Last spring, Associate Professor of Government Michael Franz asked Christopher Lu ’16 to help him bring together the world of coding and the world of politics.
Franz’s research project looks at how 2014 candidates for the U.S. Senate used Twitter in the last election cycle. He is comparing their tweets with the ads the politicians ran on television.
Lu was taken by surprise by the professor’s request: he had never written a program involving the Twitter’s API (source of data), nor had he ever done an independent project without the guidance of a computer science professor. And the first month was a challenge, Lu admitted. He did a lot of Google browsing and tinkering with the server. However, with the help from Bowdoin’s IT department, after several weeks Lu established the first collection of data and put into place a computer script to collect tweets from Sep. 1 through Nov. 4.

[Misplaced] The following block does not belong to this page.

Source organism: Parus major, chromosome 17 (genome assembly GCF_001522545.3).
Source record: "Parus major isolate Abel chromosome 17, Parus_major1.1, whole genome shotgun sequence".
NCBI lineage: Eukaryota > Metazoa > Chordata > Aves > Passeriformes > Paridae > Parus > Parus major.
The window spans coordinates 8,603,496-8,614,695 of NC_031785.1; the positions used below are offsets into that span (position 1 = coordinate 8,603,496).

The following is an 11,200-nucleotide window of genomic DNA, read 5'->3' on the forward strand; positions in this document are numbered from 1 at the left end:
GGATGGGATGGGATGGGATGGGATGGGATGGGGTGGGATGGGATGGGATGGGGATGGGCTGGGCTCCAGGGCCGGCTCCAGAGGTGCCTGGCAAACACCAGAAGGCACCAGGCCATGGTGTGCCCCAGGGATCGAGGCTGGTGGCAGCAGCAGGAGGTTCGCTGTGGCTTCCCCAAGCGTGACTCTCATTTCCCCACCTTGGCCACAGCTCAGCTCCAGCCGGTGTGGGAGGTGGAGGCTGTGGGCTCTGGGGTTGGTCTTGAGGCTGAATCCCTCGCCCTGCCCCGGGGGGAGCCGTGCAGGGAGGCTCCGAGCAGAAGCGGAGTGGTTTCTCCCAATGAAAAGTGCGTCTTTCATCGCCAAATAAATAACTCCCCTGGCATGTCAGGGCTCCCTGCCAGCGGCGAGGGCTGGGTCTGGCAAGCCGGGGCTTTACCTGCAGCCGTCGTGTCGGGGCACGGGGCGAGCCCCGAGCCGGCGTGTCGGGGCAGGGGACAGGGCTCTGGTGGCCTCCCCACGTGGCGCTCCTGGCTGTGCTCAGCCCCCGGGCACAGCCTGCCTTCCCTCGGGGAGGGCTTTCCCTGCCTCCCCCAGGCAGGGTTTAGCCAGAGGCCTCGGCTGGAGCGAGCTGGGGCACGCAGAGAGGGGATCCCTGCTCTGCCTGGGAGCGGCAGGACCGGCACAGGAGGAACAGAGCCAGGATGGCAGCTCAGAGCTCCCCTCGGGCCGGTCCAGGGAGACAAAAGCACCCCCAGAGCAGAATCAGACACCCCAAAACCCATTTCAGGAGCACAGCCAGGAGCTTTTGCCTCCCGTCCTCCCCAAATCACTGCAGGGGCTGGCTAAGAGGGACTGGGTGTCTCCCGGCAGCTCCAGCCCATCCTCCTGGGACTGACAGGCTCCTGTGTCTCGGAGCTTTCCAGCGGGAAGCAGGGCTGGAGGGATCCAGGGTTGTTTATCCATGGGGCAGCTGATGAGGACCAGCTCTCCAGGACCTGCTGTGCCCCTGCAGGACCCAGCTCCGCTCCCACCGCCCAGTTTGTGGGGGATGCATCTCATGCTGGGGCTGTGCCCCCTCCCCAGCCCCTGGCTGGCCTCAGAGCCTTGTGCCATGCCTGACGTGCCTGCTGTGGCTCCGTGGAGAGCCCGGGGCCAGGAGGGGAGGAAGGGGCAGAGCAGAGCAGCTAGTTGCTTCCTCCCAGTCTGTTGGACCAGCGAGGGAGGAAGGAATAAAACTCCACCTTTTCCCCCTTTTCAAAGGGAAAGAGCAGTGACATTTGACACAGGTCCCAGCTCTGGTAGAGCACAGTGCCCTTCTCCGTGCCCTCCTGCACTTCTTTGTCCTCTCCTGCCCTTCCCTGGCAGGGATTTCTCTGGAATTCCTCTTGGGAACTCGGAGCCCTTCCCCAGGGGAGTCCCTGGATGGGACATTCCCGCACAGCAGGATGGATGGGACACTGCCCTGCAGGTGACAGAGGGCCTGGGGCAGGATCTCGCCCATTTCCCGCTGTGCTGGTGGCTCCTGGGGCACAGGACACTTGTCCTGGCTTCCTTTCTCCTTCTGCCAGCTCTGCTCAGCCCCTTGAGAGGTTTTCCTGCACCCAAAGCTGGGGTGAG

On the eve of Election Day, Lu had gathered over 21,000 tweets from candidates in all 50 states. While he has not been directly involved in the analytical side of the research, Lu has played a role that will be key in the project’s success.